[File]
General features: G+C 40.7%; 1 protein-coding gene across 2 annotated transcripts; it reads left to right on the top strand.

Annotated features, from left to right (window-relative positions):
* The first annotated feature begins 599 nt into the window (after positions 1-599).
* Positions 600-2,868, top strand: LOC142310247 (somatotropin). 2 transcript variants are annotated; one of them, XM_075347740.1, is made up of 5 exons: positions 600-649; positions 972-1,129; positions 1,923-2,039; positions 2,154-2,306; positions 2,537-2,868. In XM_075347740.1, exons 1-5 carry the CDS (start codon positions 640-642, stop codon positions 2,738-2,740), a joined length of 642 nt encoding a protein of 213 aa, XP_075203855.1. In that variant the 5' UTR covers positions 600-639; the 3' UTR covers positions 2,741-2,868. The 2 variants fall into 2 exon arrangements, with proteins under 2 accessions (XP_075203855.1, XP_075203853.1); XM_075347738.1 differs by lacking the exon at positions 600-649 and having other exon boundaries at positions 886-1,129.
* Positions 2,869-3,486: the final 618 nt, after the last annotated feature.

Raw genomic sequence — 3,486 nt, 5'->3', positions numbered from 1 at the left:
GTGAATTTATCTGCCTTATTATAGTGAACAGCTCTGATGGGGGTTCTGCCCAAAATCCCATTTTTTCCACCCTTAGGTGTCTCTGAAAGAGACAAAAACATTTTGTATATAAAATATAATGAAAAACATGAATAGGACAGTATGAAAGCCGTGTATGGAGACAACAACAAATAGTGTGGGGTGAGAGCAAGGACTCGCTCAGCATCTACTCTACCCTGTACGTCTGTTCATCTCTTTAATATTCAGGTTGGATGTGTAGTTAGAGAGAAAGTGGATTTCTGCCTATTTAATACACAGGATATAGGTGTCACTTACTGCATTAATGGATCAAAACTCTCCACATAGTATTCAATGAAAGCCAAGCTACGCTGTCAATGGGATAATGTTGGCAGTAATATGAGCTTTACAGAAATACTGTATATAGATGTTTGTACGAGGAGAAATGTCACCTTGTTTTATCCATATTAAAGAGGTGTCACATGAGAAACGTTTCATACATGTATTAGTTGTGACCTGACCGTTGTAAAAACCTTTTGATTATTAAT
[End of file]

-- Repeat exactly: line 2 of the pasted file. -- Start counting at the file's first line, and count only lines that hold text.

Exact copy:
Annotated features, from left to right (window-relative positions):